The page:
sidebar - Correctional Healthcare - NIC Resources
An exploratory report regarding the management of aging and infirm inmates is presented. Six chapters follow an executive summary:
- What we know about elderly, chronically ill, and terminally ill inmates;
- Effective evaluation for identifying the special needs of inmates;
- Program, housing, and treatment considerations;
- Ethical and policy considerations for the care of elderly and infirm inmates;
- And conclusion.
Appendixes include: Criminal Justice Institute Survey-Managing the Needs of Aging Inmates and Inmates With Chronic and Terminal Illnesses; site-visit reports; and site visit checklist.
A comprehensive reference that provides guidance in the provision of health services to inmates is presented. This manual contains the following chapters: introduction; historical overview -- the movement to improve correctional health care; legal considerations in the delivery of health care services in prisons and jails; ethical considerations and the interface with custody; the organizational structure of correctional health services; staffing considerations; health care delivery system model; programming for special health needs; women's health needs and services; health promotion and disease prevention; planning correctional health facilities; data management and documentation; improving the quality of correctional health care; cost considerations -- financing, budgeting, and fiscal management; and conclusions and future issues. Appendixes provide: Health Summary for Classification; sample organizational structure charts; coverage factor calculation summary; comparative analysis of health care standards in prisons and jails; sample health record forms; matrix for special health needs; sample mental health policies; NCCHC's "Position Statement on the Administrative Management of Inmates With HIV-Positive Test Results or AIDS"; sample clinic/infirmary equipment list; sample quality improvement policy and guidelines; cost-comparison tables; and about the NCCHC.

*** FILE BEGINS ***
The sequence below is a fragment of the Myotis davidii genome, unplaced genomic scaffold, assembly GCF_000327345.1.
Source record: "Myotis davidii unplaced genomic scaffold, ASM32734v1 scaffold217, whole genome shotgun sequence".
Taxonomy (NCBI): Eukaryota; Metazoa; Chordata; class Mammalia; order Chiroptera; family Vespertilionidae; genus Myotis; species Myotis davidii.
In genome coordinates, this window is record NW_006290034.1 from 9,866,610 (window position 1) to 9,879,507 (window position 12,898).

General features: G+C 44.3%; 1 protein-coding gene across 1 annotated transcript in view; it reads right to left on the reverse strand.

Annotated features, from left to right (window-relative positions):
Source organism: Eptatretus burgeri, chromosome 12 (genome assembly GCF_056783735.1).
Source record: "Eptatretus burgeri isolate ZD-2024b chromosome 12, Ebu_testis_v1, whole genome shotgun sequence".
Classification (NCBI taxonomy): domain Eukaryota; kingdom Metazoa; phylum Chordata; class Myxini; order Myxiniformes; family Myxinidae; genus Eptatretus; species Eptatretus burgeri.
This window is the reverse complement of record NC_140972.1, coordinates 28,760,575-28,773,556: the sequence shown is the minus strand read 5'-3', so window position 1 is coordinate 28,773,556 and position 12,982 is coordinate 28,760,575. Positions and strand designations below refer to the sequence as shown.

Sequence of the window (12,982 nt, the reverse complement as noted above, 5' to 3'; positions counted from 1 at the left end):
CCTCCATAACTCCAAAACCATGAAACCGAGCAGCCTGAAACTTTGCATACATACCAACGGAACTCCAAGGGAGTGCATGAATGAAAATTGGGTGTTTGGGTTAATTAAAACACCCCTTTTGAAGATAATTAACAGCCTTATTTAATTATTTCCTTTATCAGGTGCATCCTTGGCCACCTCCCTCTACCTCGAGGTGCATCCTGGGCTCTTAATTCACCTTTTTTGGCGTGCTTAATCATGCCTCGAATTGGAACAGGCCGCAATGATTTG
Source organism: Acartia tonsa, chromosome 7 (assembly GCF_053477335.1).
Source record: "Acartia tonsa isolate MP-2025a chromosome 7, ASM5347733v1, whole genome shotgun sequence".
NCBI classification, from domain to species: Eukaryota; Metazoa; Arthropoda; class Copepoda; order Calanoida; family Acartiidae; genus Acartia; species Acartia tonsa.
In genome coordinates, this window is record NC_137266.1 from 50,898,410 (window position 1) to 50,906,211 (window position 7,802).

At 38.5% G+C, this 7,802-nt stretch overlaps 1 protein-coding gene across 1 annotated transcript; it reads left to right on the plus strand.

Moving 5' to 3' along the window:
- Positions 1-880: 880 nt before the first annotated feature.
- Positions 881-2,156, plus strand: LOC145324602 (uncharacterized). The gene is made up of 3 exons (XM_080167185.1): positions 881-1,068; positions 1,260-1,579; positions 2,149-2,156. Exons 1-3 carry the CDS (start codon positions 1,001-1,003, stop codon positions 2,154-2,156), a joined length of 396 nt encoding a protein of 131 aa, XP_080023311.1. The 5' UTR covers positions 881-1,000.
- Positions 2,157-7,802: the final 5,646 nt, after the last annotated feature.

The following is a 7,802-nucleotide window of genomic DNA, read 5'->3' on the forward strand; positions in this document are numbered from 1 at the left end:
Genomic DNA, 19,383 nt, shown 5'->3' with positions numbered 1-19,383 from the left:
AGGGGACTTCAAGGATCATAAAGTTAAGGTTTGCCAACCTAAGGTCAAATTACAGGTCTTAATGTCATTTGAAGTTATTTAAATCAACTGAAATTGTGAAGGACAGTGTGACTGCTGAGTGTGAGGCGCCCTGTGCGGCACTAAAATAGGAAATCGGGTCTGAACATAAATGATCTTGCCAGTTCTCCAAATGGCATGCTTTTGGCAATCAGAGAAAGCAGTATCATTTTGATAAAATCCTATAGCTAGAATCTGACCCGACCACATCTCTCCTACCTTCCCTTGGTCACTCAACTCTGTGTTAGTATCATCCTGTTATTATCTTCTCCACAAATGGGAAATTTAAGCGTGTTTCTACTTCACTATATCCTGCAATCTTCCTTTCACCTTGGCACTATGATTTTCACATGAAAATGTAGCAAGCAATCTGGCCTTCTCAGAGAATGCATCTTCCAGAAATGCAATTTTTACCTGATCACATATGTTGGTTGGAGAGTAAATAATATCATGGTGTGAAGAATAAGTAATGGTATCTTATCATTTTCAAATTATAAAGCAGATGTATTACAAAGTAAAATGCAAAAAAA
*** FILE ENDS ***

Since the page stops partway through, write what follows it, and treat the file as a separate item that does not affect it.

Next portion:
This report “does more than simply present a calculation of suicide rates. It presents the most comprehensive updated information on the extent and distribution of inmate suicides throughout the country, including data on the changing face of suicide victims. Most important, the study challenges both jail and health-care officials and their respective staffs to remain diligent in identifying and managing suicidal inmates” (p.vii). Five chapters follow an executive summary: introduction; national study of jail suicides—20 years later; demographic findings of suicide data; special considerations; and conclusion. The majority of victims (98%) used hanging as their method of suicide, with 32% of all suicides occurring between 3:01 P.M. and 9 P.M., 2 to 14 days following arrest (27%).